Summer 2016 course project: born-digital archives

mediaIn this summer’s session of born-digital archives, students have been working on a born-digital archives project, which includes working with records on obsolete media (5.25 diskettes, 3.5 floppies, Zip disks, Mini DV tapes, etc.) as well as inactive records on network storage which originate in a variety of antiquated file formats (e.g., WordPerfect, email in MS Outlook Express format, etc.).  Students are divided into three teams to tackle the project: a Digital Forensics team (working primarily with obsolete media), a Digital Preservation team (working primarily with format migration), and Curation and Description (working primarily on appraisal, arrangement and description).  The collection comes from Pratt School of Information’s own files, and will eventually become available through the School’s on-site archives.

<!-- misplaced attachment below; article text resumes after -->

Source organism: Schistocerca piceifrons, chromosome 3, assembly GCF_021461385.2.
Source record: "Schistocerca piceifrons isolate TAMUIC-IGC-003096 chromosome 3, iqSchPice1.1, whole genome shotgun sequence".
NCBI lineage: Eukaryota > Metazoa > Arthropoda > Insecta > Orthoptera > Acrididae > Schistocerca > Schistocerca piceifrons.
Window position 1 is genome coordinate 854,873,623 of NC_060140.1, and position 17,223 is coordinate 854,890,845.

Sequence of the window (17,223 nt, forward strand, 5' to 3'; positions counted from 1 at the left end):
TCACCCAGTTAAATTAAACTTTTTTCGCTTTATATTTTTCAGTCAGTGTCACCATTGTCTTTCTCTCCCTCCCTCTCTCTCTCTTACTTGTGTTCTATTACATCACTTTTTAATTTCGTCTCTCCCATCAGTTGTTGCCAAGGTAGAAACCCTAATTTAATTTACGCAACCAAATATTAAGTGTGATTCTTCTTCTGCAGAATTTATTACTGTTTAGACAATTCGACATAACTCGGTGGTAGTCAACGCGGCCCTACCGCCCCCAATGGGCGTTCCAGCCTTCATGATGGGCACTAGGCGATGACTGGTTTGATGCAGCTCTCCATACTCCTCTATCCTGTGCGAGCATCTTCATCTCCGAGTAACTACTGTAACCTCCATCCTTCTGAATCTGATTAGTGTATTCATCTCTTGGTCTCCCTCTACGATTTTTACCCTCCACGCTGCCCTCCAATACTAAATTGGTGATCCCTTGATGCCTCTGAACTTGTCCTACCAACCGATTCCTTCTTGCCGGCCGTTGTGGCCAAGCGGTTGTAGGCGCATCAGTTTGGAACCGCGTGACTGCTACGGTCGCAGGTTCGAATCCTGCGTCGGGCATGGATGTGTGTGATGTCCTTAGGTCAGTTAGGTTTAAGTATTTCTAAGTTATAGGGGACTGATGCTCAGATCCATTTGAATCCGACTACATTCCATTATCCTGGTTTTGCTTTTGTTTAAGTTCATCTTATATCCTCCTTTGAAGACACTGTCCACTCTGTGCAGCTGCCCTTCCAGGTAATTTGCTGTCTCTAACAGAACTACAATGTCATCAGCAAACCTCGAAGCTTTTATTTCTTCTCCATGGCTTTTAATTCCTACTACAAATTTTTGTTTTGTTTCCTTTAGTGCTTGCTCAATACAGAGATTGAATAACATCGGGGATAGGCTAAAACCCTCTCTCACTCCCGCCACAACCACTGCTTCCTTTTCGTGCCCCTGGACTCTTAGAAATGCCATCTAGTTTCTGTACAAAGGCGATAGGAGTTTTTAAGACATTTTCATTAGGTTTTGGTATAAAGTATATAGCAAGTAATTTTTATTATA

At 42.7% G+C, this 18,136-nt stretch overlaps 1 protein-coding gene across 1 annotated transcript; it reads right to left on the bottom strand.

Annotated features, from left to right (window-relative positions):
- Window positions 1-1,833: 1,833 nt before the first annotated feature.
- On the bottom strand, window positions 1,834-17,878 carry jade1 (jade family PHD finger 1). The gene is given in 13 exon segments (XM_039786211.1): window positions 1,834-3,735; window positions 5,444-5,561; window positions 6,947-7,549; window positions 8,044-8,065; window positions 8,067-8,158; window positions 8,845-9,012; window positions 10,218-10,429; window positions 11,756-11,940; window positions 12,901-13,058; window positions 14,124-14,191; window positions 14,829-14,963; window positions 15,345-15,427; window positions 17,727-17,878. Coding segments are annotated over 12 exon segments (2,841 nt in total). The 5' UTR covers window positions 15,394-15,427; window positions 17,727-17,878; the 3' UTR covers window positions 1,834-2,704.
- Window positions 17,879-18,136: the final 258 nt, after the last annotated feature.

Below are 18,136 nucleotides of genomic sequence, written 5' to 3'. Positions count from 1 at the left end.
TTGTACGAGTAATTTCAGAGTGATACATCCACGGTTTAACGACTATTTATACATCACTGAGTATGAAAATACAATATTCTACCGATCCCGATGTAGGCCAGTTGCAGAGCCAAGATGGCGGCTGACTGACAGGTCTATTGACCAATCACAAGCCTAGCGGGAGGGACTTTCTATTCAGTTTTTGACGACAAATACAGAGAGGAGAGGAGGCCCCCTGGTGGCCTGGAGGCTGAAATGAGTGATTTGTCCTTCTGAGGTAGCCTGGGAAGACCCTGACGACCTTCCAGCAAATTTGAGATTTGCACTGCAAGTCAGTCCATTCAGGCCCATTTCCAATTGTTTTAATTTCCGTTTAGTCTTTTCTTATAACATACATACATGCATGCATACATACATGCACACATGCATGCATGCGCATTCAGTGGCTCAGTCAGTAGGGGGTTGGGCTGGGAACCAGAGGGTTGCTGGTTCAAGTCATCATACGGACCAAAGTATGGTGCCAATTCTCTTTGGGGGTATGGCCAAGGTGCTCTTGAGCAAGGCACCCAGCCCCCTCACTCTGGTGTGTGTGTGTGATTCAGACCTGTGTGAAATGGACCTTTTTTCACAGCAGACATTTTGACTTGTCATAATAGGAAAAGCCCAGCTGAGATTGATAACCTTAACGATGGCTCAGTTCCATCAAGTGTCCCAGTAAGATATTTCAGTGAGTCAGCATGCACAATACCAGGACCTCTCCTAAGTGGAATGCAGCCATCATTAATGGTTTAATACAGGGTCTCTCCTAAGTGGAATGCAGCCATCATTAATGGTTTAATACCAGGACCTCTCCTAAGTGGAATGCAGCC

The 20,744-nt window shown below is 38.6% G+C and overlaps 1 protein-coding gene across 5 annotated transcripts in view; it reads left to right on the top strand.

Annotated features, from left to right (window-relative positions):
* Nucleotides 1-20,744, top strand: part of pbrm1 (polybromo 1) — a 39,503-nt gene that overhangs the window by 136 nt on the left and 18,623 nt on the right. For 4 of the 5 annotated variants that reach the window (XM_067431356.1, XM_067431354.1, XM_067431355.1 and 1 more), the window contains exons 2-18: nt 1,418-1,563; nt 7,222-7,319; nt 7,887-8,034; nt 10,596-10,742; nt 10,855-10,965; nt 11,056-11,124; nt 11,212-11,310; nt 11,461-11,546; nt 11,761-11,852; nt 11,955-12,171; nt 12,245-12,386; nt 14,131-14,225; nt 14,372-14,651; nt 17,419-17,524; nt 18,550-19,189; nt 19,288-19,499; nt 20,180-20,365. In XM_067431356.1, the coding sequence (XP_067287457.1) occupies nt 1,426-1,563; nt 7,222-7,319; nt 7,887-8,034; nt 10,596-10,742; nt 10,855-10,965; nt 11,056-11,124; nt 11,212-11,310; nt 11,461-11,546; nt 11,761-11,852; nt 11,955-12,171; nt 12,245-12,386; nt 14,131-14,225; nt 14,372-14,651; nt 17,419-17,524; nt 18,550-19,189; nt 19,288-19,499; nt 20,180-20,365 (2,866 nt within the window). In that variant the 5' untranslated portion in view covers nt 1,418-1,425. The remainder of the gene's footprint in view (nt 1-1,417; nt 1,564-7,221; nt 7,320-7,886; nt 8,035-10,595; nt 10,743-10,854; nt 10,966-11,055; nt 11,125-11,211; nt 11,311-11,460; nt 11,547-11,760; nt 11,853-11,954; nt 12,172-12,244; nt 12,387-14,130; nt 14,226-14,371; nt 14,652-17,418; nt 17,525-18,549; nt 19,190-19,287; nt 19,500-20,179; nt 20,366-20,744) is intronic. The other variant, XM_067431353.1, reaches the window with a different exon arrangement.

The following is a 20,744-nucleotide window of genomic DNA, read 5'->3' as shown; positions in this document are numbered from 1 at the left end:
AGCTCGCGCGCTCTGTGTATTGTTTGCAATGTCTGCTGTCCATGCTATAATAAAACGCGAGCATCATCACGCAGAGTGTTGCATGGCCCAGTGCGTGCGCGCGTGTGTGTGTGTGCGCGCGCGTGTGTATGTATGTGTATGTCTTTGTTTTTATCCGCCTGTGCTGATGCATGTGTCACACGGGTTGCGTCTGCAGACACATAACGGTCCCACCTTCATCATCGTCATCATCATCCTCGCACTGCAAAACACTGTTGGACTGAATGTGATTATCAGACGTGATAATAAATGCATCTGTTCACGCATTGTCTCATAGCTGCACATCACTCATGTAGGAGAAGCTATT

More information can be found in the course syllabus.

New open-source scripts

wordperfectI wanted to go ahead and put out there some new scripts that I have recently developed.  These include:

BagIt Validation Script
For a given directory, this script validates all the “BagIt” bags in it, and send an email to a designated email address with the status of the bags.  BagIt is a standard and a software originally developed by Library of Congress that is used to confirm the integrity of collections of files (e.g., not files deleted, no files tampered with, no files suffering from bit-rot/bit-corruption/etc.).  Written with Python and tested on Windows.

File Normalization tools: WordPerfect to PDF
Doing born-digital archives work almost always seems to turn-up WordPerfect (WPD) files.  This script will go thru a directory, including all subdirectories, and create PDF verisons of all WPD files using MS Word for Windows.  Requires Windows XP+ and MS Word for Windows.